FINRA misleading statement???

Jul 3, 2008

  1. URDRWHO
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    URDRWHO Guru

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    FINRA, those folks that like to monitor all activities to prevent misleading statements from brokers....ah now have a look at this. It is from their own site.

    FINRA - Investor Information - Investor Alert - Equity-Indexed Annuities—A Complex Choice

    "Is it possible to lose money in an EIA?
    Yes. Many insurance companies only guarantee that you'll receive 90% of the premiums you paid, plus at least 3% interest. Therefore, if you don't receive any index-linked interest, you could lose money on your investment."

    Ok here is the rub. What they want to say is, insurance companies pay the minimum guaranteed rate on 90% of the premiums. Maybe I've been hiding under a rock but I am not aware of an FIA that aside from the surrender charge, will keep 10% of your money. Their statement does sound like you can/will only get 90% of the premiums you paid.

    I've made a copy of this and will be making it part of my rebuttal to the SEC. Plus I am sending a copy of it to my legal guy. Perhaps he will send a letter to them discussing misleading statements.

    Maybe there is an insurance company out there that will keep 10% but many....I don't think so.

    Now if a Reg Rep would have made such a statement they would be writing a check to the FINRA arbitration board today. Paying the fine. But the folks that are above you can make mistakes and get away with it. Funny how that works. :arghh:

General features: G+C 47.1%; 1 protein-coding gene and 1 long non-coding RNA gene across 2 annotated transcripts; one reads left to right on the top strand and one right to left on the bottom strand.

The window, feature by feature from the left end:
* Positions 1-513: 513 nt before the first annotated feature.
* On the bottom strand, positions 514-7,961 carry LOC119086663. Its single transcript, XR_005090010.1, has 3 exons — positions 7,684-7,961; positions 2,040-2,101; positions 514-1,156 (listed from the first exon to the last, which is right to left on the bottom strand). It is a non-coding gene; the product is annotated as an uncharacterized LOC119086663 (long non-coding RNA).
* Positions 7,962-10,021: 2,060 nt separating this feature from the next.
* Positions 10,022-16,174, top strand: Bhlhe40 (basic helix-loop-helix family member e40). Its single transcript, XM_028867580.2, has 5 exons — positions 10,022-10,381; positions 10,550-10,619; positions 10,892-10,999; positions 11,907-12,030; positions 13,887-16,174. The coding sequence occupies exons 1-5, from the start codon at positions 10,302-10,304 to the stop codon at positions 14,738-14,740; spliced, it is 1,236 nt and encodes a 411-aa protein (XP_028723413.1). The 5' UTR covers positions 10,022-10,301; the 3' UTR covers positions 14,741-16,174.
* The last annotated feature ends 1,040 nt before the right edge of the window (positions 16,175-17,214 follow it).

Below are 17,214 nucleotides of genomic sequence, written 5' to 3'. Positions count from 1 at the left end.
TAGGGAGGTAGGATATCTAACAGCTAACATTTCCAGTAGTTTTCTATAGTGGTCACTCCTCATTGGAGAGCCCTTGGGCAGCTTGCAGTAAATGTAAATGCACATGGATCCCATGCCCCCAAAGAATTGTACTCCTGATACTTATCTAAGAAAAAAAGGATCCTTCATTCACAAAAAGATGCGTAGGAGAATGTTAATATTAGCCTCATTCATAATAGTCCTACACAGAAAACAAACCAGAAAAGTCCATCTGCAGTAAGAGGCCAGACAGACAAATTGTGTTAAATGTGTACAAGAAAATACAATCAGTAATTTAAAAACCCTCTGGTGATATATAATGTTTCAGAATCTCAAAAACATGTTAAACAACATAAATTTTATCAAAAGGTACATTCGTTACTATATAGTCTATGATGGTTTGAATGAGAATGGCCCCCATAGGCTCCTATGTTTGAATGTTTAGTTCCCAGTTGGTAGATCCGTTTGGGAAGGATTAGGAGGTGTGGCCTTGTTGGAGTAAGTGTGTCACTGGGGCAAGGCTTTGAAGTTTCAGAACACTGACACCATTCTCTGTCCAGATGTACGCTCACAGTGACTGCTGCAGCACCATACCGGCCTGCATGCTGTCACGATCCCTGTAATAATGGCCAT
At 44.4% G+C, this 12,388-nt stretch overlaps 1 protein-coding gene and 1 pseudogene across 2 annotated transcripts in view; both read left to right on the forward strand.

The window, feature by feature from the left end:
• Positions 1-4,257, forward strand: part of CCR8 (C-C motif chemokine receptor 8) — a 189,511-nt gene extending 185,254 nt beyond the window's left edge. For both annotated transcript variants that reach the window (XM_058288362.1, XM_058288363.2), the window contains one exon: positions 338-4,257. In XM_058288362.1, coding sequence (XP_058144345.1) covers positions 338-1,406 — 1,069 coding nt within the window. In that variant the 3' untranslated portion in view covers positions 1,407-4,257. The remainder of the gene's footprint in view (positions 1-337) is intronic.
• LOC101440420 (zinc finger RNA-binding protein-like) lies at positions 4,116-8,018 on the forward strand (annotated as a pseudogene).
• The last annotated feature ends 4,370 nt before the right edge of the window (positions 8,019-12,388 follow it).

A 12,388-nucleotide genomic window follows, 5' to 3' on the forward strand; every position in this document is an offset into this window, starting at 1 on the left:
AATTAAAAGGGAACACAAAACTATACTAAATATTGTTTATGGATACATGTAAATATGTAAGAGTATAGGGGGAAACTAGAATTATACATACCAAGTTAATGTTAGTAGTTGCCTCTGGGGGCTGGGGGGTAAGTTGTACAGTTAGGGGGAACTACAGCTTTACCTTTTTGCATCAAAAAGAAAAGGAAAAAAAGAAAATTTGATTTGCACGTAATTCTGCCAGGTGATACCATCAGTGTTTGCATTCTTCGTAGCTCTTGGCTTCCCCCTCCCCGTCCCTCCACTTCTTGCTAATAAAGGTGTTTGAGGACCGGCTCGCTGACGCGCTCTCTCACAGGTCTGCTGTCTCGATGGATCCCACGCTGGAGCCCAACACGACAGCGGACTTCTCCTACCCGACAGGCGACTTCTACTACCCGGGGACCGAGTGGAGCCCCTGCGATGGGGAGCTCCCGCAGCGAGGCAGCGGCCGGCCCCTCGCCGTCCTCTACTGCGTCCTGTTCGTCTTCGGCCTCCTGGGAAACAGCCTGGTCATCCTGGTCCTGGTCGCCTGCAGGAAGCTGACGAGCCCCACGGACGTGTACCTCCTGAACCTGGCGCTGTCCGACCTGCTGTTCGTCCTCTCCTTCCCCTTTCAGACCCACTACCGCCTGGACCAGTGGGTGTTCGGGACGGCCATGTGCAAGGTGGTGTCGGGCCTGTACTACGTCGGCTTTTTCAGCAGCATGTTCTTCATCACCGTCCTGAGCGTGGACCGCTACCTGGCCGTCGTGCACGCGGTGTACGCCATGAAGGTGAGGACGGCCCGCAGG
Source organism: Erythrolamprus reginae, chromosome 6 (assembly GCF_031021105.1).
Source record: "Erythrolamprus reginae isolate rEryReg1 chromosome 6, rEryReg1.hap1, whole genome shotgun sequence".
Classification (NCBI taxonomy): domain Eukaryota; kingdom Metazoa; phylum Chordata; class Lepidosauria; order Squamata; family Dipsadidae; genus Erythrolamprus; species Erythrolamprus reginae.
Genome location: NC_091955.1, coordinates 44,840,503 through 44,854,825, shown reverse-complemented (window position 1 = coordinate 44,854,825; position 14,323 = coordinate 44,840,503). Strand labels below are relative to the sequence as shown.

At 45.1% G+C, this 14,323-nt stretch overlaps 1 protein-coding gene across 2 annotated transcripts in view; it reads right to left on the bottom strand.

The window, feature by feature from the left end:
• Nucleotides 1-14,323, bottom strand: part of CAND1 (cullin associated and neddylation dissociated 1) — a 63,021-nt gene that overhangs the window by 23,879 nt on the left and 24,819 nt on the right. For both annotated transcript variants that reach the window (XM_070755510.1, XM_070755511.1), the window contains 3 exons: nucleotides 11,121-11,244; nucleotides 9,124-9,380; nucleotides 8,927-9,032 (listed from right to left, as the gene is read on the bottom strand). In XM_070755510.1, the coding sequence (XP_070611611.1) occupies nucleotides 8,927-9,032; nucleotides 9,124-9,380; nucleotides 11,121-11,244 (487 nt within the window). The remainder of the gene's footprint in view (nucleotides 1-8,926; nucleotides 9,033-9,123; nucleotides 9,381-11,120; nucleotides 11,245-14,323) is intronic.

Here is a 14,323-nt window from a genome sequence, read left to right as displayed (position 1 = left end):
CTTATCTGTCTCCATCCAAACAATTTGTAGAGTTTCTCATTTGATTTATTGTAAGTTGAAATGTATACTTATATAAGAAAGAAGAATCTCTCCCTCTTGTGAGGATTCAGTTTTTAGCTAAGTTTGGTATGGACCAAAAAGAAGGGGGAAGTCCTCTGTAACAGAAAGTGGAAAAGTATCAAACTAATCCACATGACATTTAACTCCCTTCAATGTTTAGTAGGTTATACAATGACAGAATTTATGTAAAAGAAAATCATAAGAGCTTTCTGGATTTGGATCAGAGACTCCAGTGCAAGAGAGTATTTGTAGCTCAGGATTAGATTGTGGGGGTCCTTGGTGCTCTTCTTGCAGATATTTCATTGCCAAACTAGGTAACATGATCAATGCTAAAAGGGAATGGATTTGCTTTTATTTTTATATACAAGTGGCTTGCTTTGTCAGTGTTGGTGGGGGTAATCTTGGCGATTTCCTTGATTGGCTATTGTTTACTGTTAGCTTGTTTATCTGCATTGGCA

URDRWHO, Jul 3, 2008
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  2. djs
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    djs Super Moderator Moderator

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    I'm confused. You agree with them (i.e., surrender charges) and then proceed to disagree with them.

    On the same page, they will make you happy, they say:
    "What is the Guaranteed Minimum Return?

    The guaranteed minimum return for an EIA is typically 90% of the premium paid at a 3% annual interest rate. However, if you surrender your EIA early, you may have to pay a significant surrender charge and a 10% tax penalty that will reduce or eliminate any return. "

    I think I view this differently than you do. On EIA's, there is no way for you to tell me exactly what I'll have at any given time, if I make regular payments. You can do this with a fixed annuity, but not with an EIA or a VA.

    I don't know that they need the scrutiny and control that other security products do, but they need the same level of suitability testing, which is what is lacking in most of the annuity market today. Given the rate of return on most fixed annuities, this wasn't such an issue, but on a EIA, people are advertising these differently (and somewhat inappropriately), putting them more in the limelight for scrutiny.

    Dan
     
    djs, Jul 3, 2008